In other words, the low information voters–likely the vast majority of voters in general–aren’t even really paying attention yet… especially with the Olympics and everything (yeah, Saddleback…  oh McCain did *so well*.  Too bad I was joining just about the rest of America in watching Michaelf Phelps win his history making eighth gold medal in a single Olympics).

Thus when we look at who’s watching, and what the campaigns are doing, it starts to make a lot of sense.  While John McCain was using valuable resources attempting to define Obama in an irrevocably bad light, the core of maleable voters were watching gymnastics (Hey…  I like gymnastics so back off!) and before that they were doing whatever it is low information voters do when they aren’t paying attention to politics.

To make a long story less long, I think the ultimate effect of the opening stages of the general election have failed in defining Obama, but instead accidentally lowered expectations for him.  On top of that, Obama, who in July alone doubled McCain’s money haul, has been able to conserve some his cash, energy, and resources, while the McCain team is proving to be less conservationist with what it has.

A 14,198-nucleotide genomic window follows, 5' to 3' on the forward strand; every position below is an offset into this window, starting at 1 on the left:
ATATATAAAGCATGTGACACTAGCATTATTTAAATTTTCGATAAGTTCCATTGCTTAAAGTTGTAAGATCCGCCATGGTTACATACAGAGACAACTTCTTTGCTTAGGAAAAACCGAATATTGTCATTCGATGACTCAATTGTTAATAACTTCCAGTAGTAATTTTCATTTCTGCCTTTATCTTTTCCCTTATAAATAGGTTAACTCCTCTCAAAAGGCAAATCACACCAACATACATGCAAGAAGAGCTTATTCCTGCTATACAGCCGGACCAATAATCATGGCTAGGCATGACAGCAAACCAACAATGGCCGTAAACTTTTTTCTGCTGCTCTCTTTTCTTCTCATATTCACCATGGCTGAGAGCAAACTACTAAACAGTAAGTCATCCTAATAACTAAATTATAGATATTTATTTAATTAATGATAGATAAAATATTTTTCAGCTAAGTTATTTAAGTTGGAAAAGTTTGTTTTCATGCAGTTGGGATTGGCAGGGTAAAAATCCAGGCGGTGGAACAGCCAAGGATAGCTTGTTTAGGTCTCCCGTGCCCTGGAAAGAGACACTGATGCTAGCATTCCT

The funny sidebar to this is that there are hints that even the McCain camp may have a grasp on its own miscalculations.  After spending so long trying to tear Obama down, they realized that all they did was lowered expectations just in time for the one arena that is more suited to him than any other; the Democratic National Convention.

Thus, after all this take down, the McCain campaign engaged in RAISING Obama’s expectations, attempting to set themselves up to call Obama in deep trouble if he doesn’t achieve a fifteen point bounce in the wake of the convention.

I’ve long had reason to suspect that the Obama campaign has been biding its time, letting McCain burn resources on an audience that was largely already divided in camps as well as lowering expectations for Obama such that he can easily exceed them.

The past four or five days have been the best indicator that I wasn’t too terribly far off the mark.  I’ve already discussed the brilliance of the housing gaffe that pivoted directly into the announcement of Joe Biden.  But I think it’s important to understand that the mere selection of Joe Biden is itself indicative of the kind of campaign that Obama is going to run.

I’ve mentioned that I would have liked to have seen Tim Kaine on the ticket, but the thing about it is that Tim Kaine just doesn’t have the sharp elbows.  Tim Kaine, like Obama, is a counter-puncher, and if the Obama team is really hankering to take the fight to McCain, Kaine’s not the guy.

Joe, as he made dead clear in his appearance as a part of the ticket on Saturday aptly showed, is that guy.